Review: A Life Transparent, by Todd Keisling

First, go visit the site and read the synopsis for A Life Transparent.

Second, keep in mind that I suck at writing book reviews. But here goes.

Creepy, bizarre, dark, and yet uncannily familiar, A Life Transparent indelibly links the reader with an experience we have all felt at one time or another: that our lives are stuck in mediocrity, we are ignored, and no one is listening. Author Todd Keisling lays out a story about a man who feels he is disappearing, quite literally. Packed with a sicko twist and wonderful double-ententre character names, the writing is detailed and deliberate and easy to read. After Donovan Candle, our main character, begins to slip into an alternate universe run by a powerful, Kafka-esque manipulator, his wife is kidnapped and he snaps out of his grindingly dull routine.

Running through the streets at night escaping terrifying goblins that he isn’t sure are figments of his imagination, Donovan encounters aspects of his own personality that he didn’t even know existed.  Keisling uses wonderful descriptors (grey sludge, flickering, monochrome) and fabulous character names (Yawnings, Dullington, Guffin, Candle) to create what we don’t even know is a dream or science fiction in a story whose tone is both terrifying and compelling.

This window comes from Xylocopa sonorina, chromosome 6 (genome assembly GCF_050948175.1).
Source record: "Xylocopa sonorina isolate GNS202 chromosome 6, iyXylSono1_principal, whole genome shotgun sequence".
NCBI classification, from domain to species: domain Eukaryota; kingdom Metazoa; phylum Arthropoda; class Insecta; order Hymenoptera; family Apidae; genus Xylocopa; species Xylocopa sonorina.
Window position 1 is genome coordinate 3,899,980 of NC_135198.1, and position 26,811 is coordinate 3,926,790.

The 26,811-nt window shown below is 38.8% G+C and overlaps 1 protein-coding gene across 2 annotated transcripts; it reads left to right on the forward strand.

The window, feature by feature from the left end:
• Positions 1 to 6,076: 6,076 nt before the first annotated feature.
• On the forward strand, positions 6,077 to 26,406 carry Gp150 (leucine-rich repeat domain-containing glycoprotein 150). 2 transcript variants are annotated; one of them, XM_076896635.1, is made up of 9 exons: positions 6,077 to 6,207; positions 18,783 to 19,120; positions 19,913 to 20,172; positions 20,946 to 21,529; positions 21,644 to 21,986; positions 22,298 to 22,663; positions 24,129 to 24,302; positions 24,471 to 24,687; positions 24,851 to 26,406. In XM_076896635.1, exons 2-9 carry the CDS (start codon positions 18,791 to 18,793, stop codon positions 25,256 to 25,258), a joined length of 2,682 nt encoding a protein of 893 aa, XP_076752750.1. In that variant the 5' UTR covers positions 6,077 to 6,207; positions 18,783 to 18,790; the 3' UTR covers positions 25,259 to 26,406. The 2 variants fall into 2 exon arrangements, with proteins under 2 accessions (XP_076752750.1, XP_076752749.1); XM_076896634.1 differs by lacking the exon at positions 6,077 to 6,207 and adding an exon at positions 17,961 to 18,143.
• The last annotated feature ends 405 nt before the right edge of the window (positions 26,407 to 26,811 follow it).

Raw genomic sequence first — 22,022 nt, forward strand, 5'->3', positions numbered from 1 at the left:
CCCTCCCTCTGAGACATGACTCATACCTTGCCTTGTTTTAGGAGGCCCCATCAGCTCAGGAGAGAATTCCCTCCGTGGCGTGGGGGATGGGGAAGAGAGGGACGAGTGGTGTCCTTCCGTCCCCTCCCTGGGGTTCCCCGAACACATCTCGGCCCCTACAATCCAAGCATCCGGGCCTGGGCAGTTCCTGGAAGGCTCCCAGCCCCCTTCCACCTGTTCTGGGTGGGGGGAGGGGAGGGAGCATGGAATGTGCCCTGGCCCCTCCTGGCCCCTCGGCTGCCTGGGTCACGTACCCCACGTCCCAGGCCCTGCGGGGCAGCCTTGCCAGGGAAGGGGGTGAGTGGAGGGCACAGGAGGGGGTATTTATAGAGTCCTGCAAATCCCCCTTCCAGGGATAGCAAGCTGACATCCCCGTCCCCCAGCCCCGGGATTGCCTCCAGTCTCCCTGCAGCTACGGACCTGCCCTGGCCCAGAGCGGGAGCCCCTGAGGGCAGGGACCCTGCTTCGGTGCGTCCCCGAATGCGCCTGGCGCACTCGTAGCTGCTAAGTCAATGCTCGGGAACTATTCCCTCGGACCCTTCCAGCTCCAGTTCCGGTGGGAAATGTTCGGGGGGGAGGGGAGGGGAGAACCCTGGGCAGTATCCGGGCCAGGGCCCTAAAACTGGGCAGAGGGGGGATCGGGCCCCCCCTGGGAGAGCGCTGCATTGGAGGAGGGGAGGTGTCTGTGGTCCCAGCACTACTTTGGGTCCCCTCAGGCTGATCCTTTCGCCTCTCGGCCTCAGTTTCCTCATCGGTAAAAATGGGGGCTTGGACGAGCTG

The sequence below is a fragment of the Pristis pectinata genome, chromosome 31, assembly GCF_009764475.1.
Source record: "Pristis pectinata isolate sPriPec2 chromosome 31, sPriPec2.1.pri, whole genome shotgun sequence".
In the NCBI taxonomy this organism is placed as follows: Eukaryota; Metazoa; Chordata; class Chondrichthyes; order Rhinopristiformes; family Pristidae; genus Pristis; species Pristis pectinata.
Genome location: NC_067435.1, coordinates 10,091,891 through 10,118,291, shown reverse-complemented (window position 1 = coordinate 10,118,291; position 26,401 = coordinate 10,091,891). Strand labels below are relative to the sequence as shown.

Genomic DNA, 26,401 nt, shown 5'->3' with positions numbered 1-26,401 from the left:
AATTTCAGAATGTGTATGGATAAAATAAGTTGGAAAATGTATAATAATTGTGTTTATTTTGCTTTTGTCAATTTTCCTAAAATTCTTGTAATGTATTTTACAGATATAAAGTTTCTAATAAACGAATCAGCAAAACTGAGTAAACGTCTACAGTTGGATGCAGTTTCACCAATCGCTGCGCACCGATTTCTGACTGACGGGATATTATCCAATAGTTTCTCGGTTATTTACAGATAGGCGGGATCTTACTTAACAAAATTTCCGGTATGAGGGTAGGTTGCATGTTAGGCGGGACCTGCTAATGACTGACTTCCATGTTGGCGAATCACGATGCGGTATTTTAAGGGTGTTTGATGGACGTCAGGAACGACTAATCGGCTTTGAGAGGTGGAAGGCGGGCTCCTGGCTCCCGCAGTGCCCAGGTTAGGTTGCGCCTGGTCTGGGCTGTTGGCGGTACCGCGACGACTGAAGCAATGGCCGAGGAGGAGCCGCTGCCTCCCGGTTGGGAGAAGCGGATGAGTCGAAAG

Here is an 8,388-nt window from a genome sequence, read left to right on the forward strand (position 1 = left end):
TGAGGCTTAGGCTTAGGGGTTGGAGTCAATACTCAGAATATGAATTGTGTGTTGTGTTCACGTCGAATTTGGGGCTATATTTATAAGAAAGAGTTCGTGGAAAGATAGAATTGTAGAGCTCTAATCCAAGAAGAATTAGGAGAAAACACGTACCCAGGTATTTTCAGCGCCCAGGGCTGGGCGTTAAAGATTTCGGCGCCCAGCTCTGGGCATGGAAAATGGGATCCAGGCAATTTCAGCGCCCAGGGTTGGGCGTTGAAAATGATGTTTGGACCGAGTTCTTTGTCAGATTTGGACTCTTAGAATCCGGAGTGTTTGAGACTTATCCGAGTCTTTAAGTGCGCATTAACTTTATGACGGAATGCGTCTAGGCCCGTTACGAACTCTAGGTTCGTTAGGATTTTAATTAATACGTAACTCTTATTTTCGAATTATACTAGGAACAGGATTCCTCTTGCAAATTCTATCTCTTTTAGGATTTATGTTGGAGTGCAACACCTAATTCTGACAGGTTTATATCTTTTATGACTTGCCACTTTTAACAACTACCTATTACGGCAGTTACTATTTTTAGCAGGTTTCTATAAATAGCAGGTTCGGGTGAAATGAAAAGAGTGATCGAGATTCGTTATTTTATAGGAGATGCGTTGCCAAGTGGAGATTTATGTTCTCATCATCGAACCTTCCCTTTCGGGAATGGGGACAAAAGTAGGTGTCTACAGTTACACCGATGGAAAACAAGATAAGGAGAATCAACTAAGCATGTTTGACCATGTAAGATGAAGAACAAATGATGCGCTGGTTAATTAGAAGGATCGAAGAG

Rarely do I find myself re-living parts, scenes, or senses from a book as often as I did in the days I was reading ALT. It stuck with me. Somehow the language bullied its way through my skin, so that I was uncomfortably living with the characters–good and bad and ambiguous. Speaking of ambiguity, we as readers may find that we are not quite trusting the characters that we are led to believe we should be trusting. This is a theme that undergirds the novel.

It’s hard to not crack up at some of the funky scifi stuff out there today, as a non-scifi loyalist. Hey, I like my superheros and Avatar-like stuff just as much as the next guy. But sometimes it takes itself too seriously. I did not expect ALT to creep up on me like it did with its dark creativity, solid writing, compelling characters, and salient themes carried throughout the story.


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One response to “Review: A Life Transparent, by Todd Keisling

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